Public Speaking and Avoiding Distractions Help
Introduction to Public Speaking and Avoiding Distractions
By prevailing over all obstacles and distractions, one may unfailingly arrive at his chosen goal or destination.
—Christopher Columbus, 1451–1506
Anything that distracts your audience is working to defeat your speech—even if it's coming from you! In this lesson, we will consider how to avoid some often overlooked distractions.
Throughout our lessons, we have frequently touched upon the danger of distractions. A distraction is anything that turns your audience's attention—or your own—away from your words toward something else. Distractions can come from the environment, as we discussed briefly in Lesson 2. They can come from your presentation, as mentioned regarding visual aids in Lesson 14. And what's most dangerous of all, they can come directly from you!
Your job as a public speaker is to help your audience learn something they can apply in their own lives. To do this, you need to be on guard against anything that will interfere with your listeners' learning process. In a sense, you are more than a speaker; you are both a teacher and a guard. You want to teach your listeners about something that is important to you, but you also need to stand guard against outside factors that may prevent their learning.
Um… Ah… Like… You Know… See What I Mean?
Most speakers are not even aware of one of the most prominent sources of distraction: verbal mannerisms. I generally find this topic the most difficult to convey to my students, yet it is so pervasive that it cannot be ignored.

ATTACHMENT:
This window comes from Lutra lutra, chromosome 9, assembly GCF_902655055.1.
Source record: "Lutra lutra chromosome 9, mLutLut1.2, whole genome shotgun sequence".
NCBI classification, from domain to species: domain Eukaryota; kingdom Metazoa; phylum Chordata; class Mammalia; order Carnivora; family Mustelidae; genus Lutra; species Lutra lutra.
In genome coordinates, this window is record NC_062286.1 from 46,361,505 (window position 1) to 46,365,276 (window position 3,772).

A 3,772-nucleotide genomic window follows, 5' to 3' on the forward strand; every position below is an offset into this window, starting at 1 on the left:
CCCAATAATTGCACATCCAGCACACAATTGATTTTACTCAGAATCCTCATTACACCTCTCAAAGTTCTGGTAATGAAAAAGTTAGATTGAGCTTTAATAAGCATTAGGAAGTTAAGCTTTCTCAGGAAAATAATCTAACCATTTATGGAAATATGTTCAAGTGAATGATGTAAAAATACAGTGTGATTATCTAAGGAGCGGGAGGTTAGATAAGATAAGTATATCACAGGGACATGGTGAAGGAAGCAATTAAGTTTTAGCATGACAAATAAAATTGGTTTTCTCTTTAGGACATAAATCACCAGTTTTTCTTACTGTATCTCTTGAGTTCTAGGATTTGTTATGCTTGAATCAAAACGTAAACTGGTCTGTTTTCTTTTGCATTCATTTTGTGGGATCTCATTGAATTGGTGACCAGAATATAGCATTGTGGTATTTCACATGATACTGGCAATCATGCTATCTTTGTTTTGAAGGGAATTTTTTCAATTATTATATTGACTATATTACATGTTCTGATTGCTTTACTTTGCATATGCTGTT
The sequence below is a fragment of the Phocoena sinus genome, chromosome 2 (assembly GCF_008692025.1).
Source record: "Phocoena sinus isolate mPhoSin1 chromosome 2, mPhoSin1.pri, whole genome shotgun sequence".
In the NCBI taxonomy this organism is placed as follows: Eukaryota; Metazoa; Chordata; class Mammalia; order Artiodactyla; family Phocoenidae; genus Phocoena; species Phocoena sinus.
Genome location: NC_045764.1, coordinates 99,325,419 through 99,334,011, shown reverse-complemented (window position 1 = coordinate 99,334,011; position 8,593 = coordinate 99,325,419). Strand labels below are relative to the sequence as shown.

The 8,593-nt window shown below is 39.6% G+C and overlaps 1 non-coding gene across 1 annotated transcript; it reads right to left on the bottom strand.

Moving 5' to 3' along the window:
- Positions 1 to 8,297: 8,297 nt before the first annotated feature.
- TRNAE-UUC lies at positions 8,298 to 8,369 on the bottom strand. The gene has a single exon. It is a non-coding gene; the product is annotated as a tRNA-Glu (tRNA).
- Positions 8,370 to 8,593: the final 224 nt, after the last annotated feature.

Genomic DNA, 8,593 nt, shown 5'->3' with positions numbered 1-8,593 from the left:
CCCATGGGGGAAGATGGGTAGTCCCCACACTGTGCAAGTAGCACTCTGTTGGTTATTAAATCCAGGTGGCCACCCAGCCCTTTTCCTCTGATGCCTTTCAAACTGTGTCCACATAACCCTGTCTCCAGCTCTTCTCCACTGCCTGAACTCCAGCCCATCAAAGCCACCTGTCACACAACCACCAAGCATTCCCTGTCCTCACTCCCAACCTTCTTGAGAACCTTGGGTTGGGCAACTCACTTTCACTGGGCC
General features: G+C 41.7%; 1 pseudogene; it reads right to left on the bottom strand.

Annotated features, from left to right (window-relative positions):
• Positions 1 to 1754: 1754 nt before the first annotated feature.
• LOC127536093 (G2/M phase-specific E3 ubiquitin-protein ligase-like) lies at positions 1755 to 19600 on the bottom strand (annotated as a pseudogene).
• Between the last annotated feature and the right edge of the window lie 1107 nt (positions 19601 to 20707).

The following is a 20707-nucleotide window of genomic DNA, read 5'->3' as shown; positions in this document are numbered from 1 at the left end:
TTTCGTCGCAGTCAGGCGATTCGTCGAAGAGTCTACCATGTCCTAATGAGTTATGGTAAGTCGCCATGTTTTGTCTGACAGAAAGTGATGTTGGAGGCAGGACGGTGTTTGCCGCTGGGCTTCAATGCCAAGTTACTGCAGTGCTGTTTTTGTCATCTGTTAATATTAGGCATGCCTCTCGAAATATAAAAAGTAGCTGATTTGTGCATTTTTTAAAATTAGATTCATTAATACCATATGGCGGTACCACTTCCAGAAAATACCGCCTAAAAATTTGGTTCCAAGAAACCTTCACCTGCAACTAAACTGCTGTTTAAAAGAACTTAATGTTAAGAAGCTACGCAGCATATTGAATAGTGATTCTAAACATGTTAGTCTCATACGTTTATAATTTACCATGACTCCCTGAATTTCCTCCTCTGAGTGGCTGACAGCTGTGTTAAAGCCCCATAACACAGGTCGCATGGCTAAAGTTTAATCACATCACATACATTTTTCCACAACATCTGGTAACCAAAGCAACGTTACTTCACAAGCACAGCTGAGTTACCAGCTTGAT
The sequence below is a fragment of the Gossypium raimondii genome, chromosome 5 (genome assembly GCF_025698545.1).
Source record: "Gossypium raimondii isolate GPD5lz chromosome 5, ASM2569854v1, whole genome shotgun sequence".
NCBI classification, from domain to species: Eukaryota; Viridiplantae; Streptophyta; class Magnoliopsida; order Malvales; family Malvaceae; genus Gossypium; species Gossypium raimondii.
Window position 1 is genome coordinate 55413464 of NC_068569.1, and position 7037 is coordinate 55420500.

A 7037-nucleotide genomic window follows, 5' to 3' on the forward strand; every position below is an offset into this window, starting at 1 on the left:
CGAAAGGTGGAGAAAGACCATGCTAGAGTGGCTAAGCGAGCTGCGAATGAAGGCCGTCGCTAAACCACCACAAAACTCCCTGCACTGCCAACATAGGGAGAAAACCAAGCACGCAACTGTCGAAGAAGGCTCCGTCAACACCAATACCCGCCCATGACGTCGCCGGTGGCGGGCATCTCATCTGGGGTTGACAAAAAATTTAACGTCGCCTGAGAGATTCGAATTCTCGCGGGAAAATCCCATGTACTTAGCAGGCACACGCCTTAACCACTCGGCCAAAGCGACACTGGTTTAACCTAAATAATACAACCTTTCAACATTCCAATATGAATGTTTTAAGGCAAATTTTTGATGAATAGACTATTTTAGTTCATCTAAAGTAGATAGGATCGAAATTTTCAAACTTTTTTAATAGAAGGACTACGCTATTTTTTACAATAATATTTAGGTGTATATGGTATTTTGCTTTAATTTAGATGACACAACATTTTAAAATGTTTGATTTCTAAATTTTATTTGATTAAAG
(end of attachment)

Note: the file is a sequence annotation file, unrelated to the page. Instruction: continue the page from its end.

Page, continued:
Everyone has certain habits of speech that crop up continually in casual conversation. We all tend to say "well…" and "ah…" when we're trying to find the right words. Yet even in casual conversation, this habit can become distracting. You've probably known someone who says "like" constantly: "I was like walking out of the store, ya know? And she was like standing in my way, like all upset, and I like tried to walk past…." Friends will sometimes tease a person who does this, counting the number of times the filler word is used in a given sentence. This demonstrates the basic fact of such mannerisms: If your audience is counting how many times you say "like," they are not listening to the rest of your words!
Filler words are not the only distracting element of speech. Simple intonation of one's voice can become irritating after a while. Perhaps you've had a teacher who droned in monotone throughout his or her lectures; if so, you know how dull and distracting it can be to listen to poor intonation.
A very common problem in this area is known as upspeak. Upspeak is the habit of ending sentences—even small phrases—in an upward intonation. To understand this, read the following sentences aloud, noticing how you sound:
- I was walking down the street, when I passed a yellow dog.
- I was walking? Down the street? When I passed? A yellow dog?
Did you hear the upward intonation in your voice as you read the questions? That's the sound of upspeak, ending phrases or sentences on an upward inflection as though you were asking a question, rather than stating a simple fact.
The danger of upspeak is that it conveys to your audience the notion that you are not at all sure of the truth of what you're saying! If you state your information to sound like a question, then the audience feels compelled to wonder what the answer is.
Filler words and vocal intonations convey more to your audience than the words themselves. These habits can be hard to break, but they must be broken if you hope to speak well. The best way to discover your own vocal mannerisms is to video yourself during speech practice. Pay attention to these elements, and then rehearse your speech in front of the camera again, deliberately avoiding those mannerisms. With practice, this avoidance will become a habit.
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